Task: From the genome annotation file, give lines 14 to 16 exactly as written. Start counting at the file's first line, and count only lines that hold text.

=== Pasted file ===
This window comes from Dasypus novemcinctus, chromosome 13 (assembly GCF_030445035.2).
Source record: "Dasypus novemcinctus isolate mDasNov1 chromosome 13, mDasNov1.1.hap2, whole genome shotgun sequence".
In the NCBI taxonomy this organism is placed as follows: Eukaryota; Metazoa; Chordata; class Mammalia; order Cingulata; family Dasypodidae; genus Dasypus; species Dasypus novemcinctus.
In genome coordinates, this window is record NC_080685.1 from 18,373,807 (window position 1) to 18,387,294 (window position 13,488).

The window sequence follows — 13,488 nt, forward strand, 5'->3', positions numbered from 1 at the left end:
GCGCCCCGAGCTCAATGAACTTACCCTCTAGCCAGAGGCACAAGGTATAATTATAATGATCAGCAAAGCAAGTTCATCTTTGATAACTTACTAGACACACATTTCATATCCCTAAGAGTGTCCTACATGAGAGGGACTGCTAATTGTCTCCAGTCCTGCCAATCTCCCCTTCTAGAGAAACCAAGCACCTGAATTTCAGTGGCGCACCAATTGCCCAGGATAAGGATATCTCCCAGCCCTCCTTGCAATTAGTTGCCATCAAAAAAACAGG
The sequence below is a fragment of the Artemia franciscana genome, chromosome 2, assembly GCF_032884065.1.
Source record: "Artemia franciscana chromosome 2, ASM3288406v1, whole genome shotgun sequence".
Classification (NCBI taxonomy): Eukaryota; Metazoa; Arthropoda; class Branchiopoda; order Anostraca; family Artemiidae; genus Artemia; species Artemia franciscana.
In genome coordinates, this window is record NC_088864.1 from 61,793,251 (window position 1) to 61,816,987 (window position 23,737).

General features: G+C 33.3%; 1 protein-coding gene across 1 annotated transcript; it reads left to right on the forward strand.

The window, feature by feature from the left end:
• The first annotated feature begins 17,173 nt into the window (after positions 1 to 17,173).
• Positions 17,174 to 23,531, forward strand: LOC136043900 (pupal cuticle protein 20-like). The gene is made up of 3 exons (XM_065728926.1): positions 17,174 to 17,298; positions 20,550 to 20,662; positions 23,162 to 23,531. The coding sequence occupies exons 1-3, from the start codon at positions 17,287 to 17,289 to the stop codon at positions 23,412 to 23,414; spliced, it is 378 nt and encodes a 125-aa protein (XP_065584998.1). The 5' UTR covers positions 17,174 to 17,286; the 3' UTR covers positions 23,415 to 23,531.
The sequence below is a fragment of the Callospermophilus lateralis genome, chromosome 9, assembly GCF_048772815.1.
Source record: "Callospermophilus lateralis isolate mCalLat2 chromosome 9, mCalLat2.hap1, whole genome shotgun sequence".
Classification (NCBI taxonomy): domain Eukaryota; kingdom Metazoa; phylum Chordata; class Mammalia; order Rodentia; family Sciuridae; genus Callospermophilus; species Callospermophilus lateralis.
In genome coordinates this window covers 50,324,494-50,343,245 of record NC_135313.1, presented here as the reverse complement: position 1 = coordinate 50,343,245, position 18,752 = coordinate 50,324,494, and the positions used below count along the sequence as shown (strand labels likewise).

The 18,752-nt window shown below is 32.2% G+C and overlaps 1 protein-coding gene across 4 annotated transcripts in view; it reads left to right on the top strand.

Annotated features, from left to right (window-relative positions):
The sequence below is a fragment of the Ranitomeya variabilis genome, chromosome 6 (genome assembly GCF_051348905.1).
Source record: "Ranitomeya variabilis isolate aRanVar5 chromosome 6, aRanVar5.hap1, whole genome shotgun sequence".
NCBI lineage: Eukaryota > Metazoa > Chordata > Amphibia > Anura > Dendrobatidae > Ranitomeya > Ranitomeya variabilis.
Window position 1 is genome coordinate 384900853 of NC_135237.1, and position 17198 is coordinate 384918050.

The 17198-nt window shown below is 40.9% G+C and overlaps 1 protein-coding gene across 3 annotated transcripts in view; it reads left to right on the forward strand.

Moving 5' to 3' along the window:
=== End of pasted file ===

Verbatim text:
• Positions 17,174 to 23,531, forward strand: LOC136043900 (pupal cuticle protein 20-like). The gene is made up of 3 exons (XM_065728926.1): positions 17,174 to 17,298; positions 20,550 to 20,662; positions 23,162 to 23,531. The coding sequence occupies exons 1-3, from the start codon at positions 17,287 to 17,289 to the stop codon at positions 23,412 to 23,414; spliced, it is 378 nt and encodes a 125-aa protein (XP_065584998.1). The 5' UTR covers positions 17,174 to 17,286; the 3' UTR covers positions 23,415 to 23,531.
The sequence below is a fragment of the Callospermophilus lateralis genome, chromosome 9, assembly GCF_048772815.1.
Source record: "Callospermophilus lateralis isolate mCalLat2 chromosome 9, mCalLat2.hap1, whole genome shotgun sequence".